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Government Executive Editor in Chief Tom Shoop, along with other editors and staff correspondents, look at the federal bureaucracy from the outside in.
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A Pep Talk for Federal Employees from NIH’s Collins

As with sequestration in 2013, federal employees now are living in “another of those uncertain times,” said Francis Collins, the award-winning physician-geneticist who directs the National Institutes of Health.

They also are “an amazing group of dedicated, talented and hard-working people who are often unappreciated,” he said on Wednesday at a panel discussion staged by the nonprofit Partnership for Public Service to discuss a new survey showing gaps between agencies on employee engagement.

Feds are competitive, Collins added. Folks at NIH with its 27 institutes and centers and 17,000 employees did not fail to notice that they were “edged out” on workforce survey scores by peers at the Centers for Medicare and Medicaid Services, the Food and Drug Administration, and the Centers for Disease Control and Prevention.

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NIH for the first time, Collins said, recently released its data from the survey in the name of transparency, despite some staff nervousness.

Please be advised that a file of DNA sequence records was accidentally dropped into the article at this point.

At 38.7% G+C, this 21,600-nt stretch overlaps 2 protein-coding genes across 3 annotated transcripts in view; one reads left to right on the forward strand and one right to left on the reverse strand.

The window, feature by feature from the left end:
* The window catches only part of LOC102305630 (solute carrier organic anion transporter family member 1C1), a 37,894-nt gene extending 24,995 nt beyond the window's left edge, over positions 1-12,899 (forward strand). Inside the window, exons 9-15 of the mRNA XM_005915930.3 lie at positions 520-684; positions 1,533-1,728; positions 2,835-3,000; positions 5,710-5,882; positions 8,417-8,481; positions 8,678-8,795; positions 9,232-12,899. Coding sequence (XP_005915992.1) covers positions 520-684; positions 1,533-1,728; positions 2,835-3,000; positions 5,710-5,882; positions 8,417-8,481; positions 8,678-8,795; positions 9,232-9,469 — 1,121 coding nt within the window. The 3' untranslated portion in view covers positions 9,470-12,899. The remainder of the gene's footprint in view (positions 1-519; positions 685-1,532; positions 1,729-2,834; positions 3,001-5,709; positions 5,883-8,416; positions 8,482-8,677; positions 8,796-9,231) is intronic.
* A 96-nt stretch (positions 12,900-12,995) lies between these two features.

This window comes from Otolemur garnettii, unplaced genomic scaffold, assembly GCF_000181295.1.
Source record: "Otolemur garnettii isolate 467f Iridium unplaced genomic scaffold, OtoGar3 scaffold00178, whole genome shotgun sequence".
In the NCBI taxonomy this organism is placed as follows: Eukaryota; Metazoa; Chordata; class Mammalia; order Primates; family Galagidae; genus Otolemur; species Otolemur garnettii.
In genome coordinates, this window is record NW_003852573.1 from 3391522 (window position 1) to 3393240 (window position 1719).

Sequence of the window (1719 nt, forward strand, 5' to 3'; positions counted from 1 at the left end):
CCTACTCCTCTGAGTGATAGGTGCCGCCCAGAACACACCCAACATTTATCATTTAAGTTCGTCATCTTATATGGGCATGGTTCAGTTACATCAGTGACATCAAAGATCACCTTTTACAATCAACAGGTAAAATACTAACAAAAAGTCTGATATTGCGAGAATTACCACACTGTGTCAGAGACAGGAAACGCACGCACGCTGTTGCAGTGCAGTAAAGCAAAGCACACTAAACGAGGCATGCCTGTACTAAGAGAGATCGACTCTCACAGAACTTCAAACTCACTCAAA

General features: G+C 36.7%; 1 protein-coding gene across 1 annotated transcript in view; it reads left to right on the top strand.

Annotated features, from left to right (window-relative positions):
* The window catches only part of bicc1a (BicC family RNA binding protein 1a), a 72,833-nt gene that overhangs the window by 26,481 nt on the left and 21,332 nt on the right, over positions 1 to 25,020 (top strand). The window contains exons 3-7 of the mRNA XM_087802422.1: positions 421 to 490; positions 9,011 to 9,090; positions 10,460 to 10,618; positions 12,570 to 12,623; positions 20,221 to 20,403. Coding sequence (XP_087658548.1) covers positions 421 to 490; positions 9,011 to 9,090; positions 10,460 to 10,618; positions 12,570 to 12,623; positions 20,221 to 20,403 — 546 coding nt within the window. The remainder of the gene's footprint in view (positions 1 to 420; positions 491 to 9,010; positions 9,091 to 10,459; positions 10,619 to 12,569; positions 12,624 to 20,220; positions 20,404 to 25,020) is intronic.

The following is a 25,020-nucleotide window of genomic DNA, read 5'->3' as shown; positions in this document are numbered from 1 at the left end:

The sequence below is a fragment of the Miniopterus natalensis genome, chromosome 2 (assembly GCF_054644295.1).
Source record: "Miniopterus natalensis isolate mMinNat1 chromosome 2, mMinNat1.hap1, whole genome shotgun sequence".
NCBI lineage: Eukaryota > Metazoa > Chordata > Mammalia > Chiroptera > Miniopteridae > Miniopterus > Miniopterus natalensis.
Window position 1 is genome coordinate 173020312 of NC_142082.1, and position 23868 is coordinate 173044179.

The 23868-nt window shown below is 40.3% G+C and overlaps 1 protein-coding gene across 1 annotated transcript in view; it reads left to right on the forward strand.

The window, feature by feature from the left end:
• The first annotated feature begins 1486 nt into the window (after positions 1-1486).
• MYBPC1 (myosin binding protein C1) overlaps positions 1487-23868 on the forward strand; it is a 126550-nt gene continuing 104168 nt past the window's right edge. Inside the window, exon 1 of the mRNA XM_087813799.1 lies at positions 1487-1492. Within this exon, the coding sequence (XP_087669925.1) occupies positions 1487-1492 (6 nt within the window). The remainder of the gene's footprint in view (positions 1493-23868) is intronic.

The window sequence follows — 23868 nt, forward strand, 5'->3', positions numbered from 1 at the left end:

“NIH is not just an institution, though we are that, but we’re a community,” in which employees are not just “cogs in a wheel,” Collins said. He regularly updates staff on “good news...

Mattis Takes on the Pentagon Bureaucracy

In a pair of memos to his deputy last Friday, Defense Secretary James Mattis signaled his readiness for battle against an especially entrenched foe—the department’s sprawling bureaucracy.  

Both memos support requirements in the 2017 National Defense Authorization Act and aim to address concerns on Capitol Hill about Pentagon efficiency. In one memo, Mattis asked Deputy Defense Secretary Robert Work to lead a broad review of the department’s business operations with an eye to centralizing some functions now handled separately by the military services. “We have sometimes allowed our focus on service uniqueness to extend into business operations, leading to duplication of effort and costs we can no longer afford,” Mattis wrote.

Work certainly has a decent blueprint for his starting point (something Mattis pointed out in his directive): the Defense Business Board’s 2015 study “Transforming DoD’s Core Business Processes for Revolutionary Change,” which Work supported.

It appears that virtually everything is now on the table. As Mattis wrote:  

“I direct you to further this work by exploring efficiencies across the following core business functions: human resource management; financial management (to include improvements in cost accounting); real property management; acquisition and contract management; logistics and supply...

Some Surprising Facts on the 'Swamp' and the Hiring Freeze

Political scientist John J. Dilulio Jr., who worked briefly in the George W. Bush White House, believes the ongoing debate over President Trump’s hiring freeze and vow to “drain the swamp” could use a more extremely vetted set of (nonalternative) facts.

In a Feb. 13 blogpost for the Brookings Institution, where he is a telecommuting senior fellow, he lays out 10 points designed to better define “big government,” whether one cares most about spending, activity or workforce size.